Why Does My Water Taste Weird?

Everyone knows that tap water has a different taste based upon locality, so it’s not uncommon for the water to taste a little different depending on where you happen to find yourself, but if your water tastes particularly bad, then it could mean that you’ll have to get a filter to rid the water of that foul taste.

A lot of people tend to think that bad-tasting tap water automatically means that your water is contaminated or unsafe for drinking, but this isn’t always the case, so whilst there have been some cases in the past where tap water has been found to carry disease, the likelihood is that there’s a reasonable explanation.

So, if you find that your tap water is suddenly tasting weird, or different from how it normally would, here are some of the reasons why this might be the case!

Why does water taste different?

Water systems are extremely complex, so trying to understand and trace where the different tastes of tap water come from is not as easy as you might initially think, and water doesn’t just appear magically, it has to come from somewhere!

85% of the U.S population’s water comes from municipal water systems, which means that the water can come from surface sources, including lakes and rivers, or even a combination of multiple different water sources.

From these sources, the water then has a long journey before it reaches the tap in your house, firstly through a treatment plant, then all way the underground and into the pipes that are located in your house.

A lot of the taste that your water has can come from the features of the pipes that the water has to travel through on its way to your tap, and this includes the pipes that are inside your house too.

However, it’s not always the taste that’s the issue, sometimes it’s actually the odor that emanates from the water that causes it to taste a certain way.

There are quite a few tastes in water that are considered undesirable in a certain way, including sulfur, chlorine, earthy, swampy, and metallic tastes.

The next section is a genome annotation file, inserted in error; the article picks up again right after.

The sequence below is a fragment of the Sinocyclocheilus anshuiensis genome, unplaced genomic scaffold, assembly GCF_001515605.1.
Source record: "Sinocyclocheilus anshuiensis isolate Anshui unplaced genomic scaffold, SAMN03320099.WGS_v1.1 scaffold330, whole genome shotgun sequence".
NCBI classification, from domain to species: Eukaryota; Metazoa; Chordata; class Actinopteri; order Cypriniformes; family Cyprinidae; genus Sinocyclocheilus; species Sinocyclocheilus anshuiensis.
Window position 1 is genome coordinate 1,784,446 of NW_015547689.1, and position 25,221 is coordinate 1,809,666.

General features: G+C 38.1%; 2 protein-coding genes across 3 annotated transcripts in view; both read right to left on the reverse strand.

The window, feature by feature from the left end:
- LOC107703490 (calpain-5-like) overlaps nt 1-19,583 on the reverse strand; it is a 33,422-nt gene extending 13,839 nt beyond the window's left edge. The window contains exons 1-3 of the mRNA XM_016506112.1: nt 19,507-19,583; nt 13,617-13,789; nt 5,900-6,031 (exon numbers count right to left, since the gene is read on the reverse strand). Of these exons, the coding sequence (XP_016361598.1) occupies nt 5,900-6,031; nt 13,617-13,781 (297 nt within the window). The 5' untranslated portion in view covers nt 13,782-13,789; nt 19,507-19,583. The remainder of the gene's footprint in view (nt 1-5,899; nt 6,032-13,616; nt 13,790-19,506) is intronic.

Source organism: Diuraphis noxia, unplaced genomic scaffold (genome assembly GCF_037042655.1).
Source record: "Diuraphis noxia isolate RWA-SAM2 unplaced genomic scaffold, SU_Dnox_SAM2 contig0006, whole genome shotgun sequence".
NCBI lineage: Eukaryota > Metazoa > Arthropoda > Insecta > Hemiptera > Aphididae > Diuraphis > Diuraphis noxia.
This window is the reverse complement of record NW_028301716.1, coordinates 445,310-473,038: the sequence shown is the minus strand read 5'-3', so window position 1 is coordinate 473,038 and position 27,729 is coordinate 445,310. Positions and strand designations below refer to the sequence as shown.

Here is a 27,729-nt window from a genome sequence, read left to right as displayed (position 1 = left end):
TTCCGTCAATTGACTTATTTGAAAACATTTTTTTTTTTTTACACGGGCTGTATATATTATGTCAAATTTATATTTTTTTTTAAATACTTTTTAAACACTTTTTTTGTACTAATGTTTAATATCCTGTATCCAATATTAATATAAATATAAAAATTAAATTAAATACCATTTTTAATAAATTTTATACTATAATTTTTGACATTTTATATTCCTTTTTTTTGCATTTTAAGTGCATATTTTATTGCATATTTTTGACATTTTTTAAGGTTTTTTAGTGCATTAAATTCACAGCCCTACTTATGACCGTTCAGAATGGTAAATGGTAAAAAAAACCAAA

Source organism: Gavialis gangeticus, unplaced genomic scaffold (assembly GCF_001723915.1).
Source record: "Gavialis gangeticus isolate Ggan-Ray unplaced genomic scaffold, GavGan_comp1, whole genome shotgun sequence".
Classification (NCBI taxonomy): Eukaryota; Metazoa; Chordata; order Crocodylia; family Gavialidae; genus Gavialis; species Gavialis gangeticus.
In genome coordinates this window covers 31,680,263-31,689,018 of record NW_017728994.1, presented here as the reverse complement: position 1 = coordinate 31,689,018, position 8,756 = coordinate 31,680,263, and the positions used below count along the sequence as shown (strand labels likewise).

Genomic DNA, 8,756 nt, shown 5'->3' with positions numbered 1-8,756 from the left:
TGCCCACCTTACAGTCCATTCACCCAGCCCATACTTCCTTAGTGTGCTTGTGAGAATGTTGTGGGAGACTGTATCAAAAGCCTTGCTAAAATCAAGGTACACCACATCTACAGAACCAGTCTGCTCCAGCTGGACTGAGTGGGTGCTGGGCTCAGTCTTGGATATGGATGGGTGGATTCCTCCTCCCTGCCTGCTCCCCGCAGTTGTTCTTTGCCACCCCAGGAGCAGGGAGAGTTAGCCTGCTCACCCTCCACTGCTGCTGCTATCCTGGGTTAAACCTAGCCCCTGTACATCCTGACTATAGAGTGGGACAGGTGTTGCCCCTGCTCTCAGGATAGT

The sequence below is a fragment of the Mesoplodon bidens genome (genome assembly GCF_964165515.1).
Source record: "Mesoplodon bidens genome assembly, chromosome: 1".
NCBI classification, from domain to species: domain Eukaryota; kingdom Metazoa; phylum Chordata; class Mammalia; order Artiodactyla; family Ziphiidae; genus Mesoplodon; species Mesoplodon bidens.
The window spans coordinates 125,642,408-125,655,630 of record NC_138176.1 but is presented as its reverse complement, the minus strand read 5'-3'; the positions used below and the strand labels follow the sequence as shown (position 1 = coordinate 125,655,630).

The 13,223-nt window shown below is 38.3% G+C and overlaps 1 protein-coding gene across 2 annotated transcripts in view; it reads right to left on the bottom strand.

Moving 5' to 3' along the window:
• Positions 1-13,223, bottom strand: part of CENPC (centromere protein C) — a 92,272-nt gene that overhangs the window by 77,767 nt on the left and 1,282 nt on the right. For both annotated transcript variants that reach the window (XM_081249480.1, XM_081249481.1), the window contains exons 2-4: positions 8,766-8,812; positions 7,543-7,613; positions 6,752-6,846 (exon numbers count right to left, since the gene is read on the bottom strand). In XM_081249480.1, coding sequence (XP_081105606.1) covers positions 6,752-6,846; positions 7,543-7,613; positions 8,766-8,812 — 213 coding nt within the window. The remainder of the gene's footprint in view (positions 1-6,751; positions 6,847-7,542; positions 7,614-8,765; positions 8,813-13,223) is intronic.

These sorts of flavors in your water can have any number of origins, some of which include: Wildfires, algae, disinfectants, bacteria, and certain minerals, but these tastes don’t actually mean that the water is unsafe for consumption!

What the different tastes mean

If you find that your water is tasting weird compared to normal, then here is a list of the different tastes you might be encountering, and what is likely causing them.

Moldy, fishy, earthy

If you find that your water is tasting something along the lines of these three flavors, then the likelihood is that there are algal blooms inside of the water’s source, and this taste will become more obvious around the spring time.

The water will be treated, so there shouldn’t be any remaining algae, but the taste is prone to lingering.

Chemical (Bleach/Chlorine)

Chemical (Bleach/Chlorine)

When people complain about their water tasting weird, these tend to be the flavors that they can taste.

Chlorine is often used in systems to disinfect the water supplies, especially in smaller supply systems, as using chlorine is a much cheaper option than other methods that can be used.

As a result of this, it might be the case that there is a small amount of chlorine in the water you’re drinking, in such small amounts, this is perfectly safe and shouldn’t pose a health concern whatsoever.

Bitter, medicinal taste

This sort of taste is usually the result of the presence of copper in the water supply system, which likely stems from the corrosion of the copper plumbing in the pipes the water goes through.

Usually, people can taste copper in water when it reaches a level of 1.3 milligrams per liter, which will be toxic to most aquarium-dwelling fish, as well as causing your hair to turn green slightly.

However, there is still no health risk to this level of copper, and the likelihood is that this isn’t the cause of the problem.

This sort of taste can also occur when there is a higher than average amount of TDS (Total Dissolved Solids) in the water, which are essentially minerals that have dissolved in the water.

If the taste of the water is fairly medicinal, then this means that a lot of the TDS’ are sulfates, which might cause a temporary laxative effect, but only to people who aren’t used to drinking this water.


If you find your water is tasting slightly like gasoline, then it is the result of two things: There’s either an animal stuck in the water supply, or there’s a fuel leak.

If there’s an animal in the water source, then this is more of a scent rather than a taste, and should only be a concern if it persists for a long period of time.

Ideally, you should check if this smell is coming from all water sources in your home, if so, it could be something dangerous, so avoid the water and contact the water supplier.


If your water is tasting metallic, it can be the result of zinc, iron, or even manganese, even though they might be able to be tasted in water sources, they pose no threat whatsoever to your health.

Rotten Egg

The taste of rotten egg in your water is likely the result of various different bacteria being present, or it can come from hydrogen sulfide, which can often occur in the water supply as organic material decays.


In conclusion, there are many reasons why your water might taste weird, and if you ever have any real concerns about the way it tastes, then you should get in contact with your water supplier, who will be able to resolve the issue.